Tag Archive for mythology

World Lit: Iliad Book 1, OPTIC

Standards

  • ELAGSE9-10RL5 Analyze how an author’s choices concerning how to structure a text, order events within it (e.g., parallel plots), and manipulate time (e.g., pacing, flashbacks) create such effects as mystery, tension, or surprise. Georgia ELA
  • ELAGSE9-10RL7 Analyze the representation of a subject or a key scene in two different artistic mediums (e.g., Auden’s poem “Musée de Beaux Arts” and Breughel’s painting Landscape with the Fall of Icarus), including what is emphasized or absent in each treatment. Georgia ELA

Learning Target
Students will analyze a piece of artwork using the OPTIC strategy and compare the heroes Achilles and Hector.

Opening Session

We’re going to start today by finishing up book 1 and going over the reading comprehension questions you answered yesterday, so grab your packets!

Work Session

Look at the piece of artwork I have on the screen – it’s called  “Achilles Slays Hector” by Peter Paul Rubens. While you look at this, I am going to play a song called “Cry of Achilles” by Alter Bridge. As you look and listen, write down whatever comes into your head – thoughts, feelings, things you notice about the picture, anything!!

 

Take a look at this OPTIC handout I’m handing around – you might also notice this is on a poster in the room 🙂

We’re going to use the OPTIC strategy on the wall and go through it as a class. We’ll discuss what we see and why we think the author made those specific choices.

Closing Session
To end the day, I want you guys to write me a paragraph for an exit ticket: Who do you think is more admirable, Achilles or Hector?

Assessment
Formative (OPTIC write ups, paragraphs, class discussions)

Differentiation
Process (scaffolding, learning style)

World Lit: Iliad Translation and Book 1

Standards

  • ELAGSE9-10RL1 Cite strong and thorough textual evidence to support analysis of what the text says explicitly as well as inferences drawn from the text. Georgia ELA
  • ELAGSE9-10RL2 Determine a theme or central idea of text and closely analyze its development over the course of the text, including how it emerges and is shaped and refined by specific details; provide an objective summary of the text. Georgia ELA
  • ELAGSE9-10RL3 Analyze how complex characters (e.g., those with multiple or conflicting motivations) develop over the course of a text, interact with other characters, and advance the plot or develop the theme. Georgia ELA
  • ELAGSE9-10RL6 Analyze a particular point of view or cultural experience reflected in a work of literature from outside the United States, drawing on a wide reading of world literature. Georgia ELA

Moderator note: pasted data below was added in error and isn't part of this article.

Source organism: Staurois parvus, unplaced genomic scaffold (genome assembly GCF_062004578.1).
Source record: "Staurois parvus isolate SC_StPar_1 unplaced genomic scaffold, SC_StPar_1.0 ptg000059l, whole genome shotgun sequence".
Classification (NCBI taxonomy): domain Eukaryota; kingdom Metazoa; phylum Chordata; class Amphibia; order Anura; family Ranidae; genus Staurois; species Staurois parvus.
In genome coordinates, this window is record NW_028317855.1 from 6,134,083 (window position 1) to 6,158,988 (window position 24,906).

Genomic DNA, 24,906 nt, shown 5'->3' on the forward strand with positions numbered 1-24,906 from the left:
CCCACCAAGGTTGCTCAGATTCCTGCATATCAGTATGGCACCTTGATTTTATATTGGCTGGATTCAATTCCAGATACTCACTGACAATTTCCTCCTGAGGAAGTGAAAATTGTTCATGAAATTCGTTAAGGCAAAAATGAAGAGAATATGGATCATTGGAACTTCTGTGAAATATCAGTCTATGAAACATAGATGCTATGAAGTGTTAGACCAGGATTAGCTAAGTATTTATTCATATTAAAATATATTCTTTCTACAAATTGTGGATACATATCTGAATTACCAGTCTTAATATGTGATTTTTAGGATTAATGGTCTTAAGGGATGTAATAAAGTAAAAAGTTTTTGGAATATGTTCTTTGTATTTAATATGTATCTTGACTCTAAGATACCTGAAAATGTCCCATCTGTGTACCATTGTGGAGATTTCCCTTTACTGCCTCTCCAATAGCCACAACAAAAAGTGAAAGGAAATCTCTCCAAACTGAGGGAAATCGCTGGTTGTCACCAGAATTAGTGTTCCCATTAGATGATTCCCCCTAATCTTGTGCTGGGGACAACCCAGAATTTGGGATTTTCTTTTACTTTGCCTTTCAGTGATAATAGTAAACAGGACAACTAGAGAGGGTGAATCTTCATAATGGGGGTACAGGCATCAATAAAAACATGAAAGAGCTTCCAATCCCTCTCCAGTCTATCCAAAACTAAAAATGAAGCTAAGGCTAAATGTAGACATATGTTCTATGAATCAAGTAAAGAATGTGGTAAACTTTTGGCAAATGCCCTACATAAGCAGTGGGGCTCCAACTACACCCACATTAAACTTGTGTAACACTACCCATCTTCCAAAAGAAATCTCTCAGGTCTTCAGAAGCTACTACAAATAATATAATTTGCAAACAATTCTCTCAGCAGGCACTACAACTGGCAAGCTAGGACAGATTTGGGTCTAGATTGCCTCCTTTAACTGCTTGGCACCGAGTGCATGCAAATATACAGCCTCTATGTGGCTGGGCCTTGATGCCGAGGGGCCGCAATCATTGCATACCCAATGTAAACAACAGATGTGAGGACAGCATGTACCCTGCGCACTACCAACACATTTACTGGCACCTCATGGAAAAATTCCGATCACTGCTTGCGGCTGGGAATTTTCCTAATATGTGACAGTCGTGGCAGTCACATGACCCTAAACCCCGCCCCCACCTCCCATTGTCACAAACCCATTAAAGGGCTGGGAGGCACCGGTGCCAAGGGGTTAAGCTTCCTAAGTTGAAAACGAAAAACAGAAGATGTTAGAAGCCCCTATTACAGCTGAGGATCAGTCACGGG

Learning Target
Students will read the beginning of The Iliad and answer reading comprehension and analysis questions.

Opening Session
Vocab!!! Take ten minutes to look up these words, then we will unpack them together 🙂

  1. incense
  2. plunder
  3. sacrosanct
  4. harrow
  5. bereft
  6. brazen
  7. wreath
  8. loiter
  9. impulse
  10. spurn

Work Session
Afterward, I’m going to give everyone a one page section of the “Achilles and Priam” portion of The Iliad. I would like for you guys to work on translating the poem, line by line, into modern English.

You should be working by yourself on this activity, but I’ll help out by translating the first stanza for you. This will be GRADED, so make sure you do it well! This is a really important assignment, because if you can’t understand what these lines are saying, you’re going to have a really hard time reading the rest of the poem.

Next up, let’s read The Rage of Achielles and Hector Returns to Troy. I would like you to answer the reading comprehension questions at the end of the section.

We also need to briefly discuss the concept of in medias res, or, “in the middle of things.”

Closing Session
Let’s close out the day by sharing something we found interesting in the reading today. I know the language is hard, but it’s a pretty cool story – what did you like reading?

Assessment
Formative (questions)

Differentiation
Process (scaffolding) Interest (high-interest mythology text)

World Lit: Iliad Story Time, Day 2

Standards

  • ELAGSE9-10SL2 Integrate multiple sources of information presented in diverse media or formats (e.g., visually, quantitatively, orally) evaluating the credibility and accuracy of each source. Georgia ELA
  • ELAGSE9-10SL3 Evaluate and/or reflect on a speaker’s point of view, reasoning, and use of evidence and rhetoric, identifying any fallacious reasoning or exaggerated or distorted evidence. Georgia ELA

Learning Target
Students will continue listening to an overview of the Iliad and practice taking notes from the lecture.

Opening Session
Review from yesterday! Can anyone summarize what we heard about in yesterday’s Iliad story time?

Work Session
We’re continuing the Iliad story time today! Again, I’ll be telling the story to first block, and Ms. Hannah will take up the storytelling mantle in 3rd block.

Continue to take notes – this is important stuff and you’ll need it as we get into the actual text of The Iliad tomorrow!

Closing Session
Let’s end the day by going back to the KWL chart we made yesterday at the beginning of the class and filling in the Learned section. I’m excited to hear what everyone’s favorite part of the story was!